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Jasper Journey – Part 2: Mount Edith Cavell

3 Dec


The Adventures of Superman

Mount Edith Cavell

I used to leap tall mountains in a single bound.
Now there’s a little too much snow on my peak.
The truth is that the pain in my legs is sometimes unbearable
when I try to go hiking.
Diabetes 2.
So my hiking days may soon come to an end.
But I ain’t quite done yet.

Beautiful up here!

A pure mountain stream!
But …

A flood? On a mountain?

Seems there’s a mountain pond up ahead – formed by a glacier. A tarn.
And falling rocks and ice could create a flash flood
and drown you.

And I was worried about bears.

 We fearlessly head up the trail.

I’ll be right along.

If I rest periodically I can make it. 

It’s just a matter of time. 

There does seem to be something blue up ahead … ?

Well … I’ll be tarned! 
There is indeed a large pond.

Time for a drink.


Next: Jasper Journey – Mount Edith Cavell: Part 3

Jasper Journey – Mount Edith Cavell … Part 1

22 Nov


Jules Massenet “Thaïs” Meditation / Michael Rabin

Mount Edith Cavell

We head out for some hiking at Mount Edith Cavell.
There she is.

Majestic!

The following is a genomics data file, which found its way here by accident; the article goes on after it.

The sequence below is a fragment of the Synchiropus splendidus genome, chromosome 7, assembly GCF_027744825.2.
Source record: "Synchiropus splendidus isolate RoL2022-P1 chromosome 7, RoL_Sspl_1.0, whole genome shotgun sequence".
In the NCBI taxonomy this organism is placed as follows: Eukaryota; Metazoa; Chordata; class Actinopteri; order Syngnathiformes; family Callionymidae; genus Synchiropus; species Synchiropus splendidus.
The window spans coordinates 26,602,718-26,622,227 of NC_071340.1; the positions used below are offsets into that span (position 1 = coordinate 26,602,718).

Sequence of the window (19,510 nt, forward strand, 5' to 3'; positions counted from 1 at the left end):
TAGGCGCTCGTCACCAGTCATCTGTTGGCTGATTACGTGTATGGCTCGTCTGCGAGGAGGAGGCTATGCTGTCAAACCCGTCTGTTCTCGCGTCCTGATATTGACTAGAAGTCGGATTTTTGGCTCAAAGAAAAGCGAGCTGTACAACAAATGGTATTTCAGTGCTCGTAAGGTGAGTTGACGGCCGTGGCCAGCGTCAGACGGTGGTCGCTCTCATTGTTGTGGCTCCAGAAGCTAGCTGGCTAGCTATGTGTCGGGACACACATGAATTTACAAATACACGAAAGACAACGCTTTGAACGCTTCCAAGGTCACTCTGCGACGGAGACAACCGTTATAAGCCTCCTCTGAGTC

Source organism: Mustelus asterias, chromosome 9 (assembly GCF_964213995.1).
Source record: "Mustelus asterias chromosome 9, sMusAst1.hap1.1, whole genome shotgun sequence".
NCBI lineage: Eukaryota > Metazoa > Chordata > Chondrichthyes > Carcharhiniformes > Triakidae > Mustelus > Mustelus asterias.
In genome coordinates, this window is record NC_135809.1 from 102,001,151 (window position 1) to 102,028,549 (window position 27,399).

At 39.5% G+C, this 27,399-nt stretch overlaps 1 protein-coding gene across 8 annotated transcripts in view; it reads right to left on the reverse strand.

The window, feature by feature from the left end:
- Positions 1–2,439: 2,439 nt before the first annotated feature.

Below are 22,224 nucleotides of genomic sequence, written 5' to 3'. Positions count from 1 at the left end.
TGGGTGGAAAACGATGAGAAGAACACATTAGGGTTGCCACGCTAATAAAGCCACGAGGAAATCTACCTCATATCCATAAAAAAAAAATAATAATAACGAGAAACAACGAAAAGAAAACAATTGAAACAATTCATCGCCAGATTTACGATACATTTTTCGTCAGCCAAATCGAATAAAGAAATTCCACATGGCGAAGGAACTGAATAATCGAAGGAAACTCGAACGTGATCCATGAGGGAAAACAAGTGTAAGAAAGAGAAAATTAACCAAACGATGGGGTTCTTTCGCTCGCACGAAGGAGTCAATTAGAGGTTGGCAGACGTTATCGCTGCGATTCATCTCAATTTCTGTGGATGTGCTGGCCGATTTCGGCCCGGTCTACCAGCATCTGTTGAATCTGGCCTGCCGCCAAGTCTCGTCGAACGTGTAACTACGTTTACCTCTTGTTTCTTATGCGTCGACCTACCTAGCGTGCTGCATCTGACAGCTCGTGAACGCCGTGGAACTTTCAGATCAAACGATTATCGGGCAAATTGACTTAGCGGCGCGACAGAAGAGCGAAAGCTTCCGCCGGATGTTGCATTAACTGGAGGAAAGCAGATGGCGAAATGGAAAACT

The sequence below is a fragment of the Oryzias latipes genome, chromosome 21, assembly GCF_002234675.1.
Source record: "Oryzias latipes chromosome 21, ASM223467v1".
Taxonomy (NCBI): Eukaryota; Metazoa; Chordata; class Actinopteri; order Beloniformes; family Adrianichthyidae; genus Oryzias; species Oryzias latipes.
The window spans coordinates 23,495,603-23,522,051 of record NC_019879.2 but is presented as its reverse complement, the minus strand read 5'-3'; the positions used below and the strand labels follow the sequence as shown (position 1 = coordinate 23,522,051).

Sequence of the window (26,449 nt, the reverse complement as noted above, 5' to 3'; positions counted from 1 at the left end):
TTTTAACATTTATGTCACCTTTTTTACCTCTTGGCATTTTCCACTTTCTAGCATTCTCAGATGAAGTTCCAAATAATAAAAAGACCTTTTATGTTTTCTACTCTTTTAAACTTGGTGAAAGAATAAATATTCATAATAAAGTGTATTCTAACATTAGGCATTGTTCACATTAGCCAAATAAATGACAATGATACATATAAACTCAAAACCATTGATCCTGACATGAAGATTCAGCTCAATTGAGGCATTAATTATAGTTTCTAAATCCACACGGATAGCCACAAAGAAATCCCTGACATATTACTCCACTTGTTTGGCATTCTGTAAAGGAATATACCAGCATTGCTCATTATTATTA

A lot of people have the same idea.


Who was Edith Cavell?

“But this I would say, standing as I do in view of God and eternity,
I realize that patriotism is not enough.
I must have no hatred or bitterness towards any one.”
– Edith Cavell

Edith Louisa Cavell (/ˈkævəl/; 4 December 1865 – 12 October 1915) was a British nurse. She is celebrated for saving the lives of soldiers from both sides without discrimination and in helping some 200 Allied soldiers escape from German-occupied Belgium during the First World War, for which she was arrested. She was accused of treason, found guilty by a court-martial and sentenced to death. Despite international pressure for mercy, she was shot by a German firing squad. Her execution received worldwide condemnation and extensive press coverage.

The night before her execution, she said, “Patriotism is not enough. I must have no hatred or bitterness towards anyone.” These words were later inscribed on a memorial to her near Trafalgar Square. Her strong Anglican beliefs propelled her to help all those who needed it, both German and Allied soldiers. She was quoted as saying, “I can’t stop while there are lives to be saved.” The Church of England commemorates her in its Calendar of Saints on 12 October.

Cavell, who was 49 at the time of her execution, was already notable as a pioneer of modern nursing in Belgium.

My Mother was also an British nurse – during World War II – and also a devout Anglican – who later became the President of the Red Cross in New Brunswick for several years. Interesting parallels


Next: Jasper Journey – Mount Edith Cavell … Part 2

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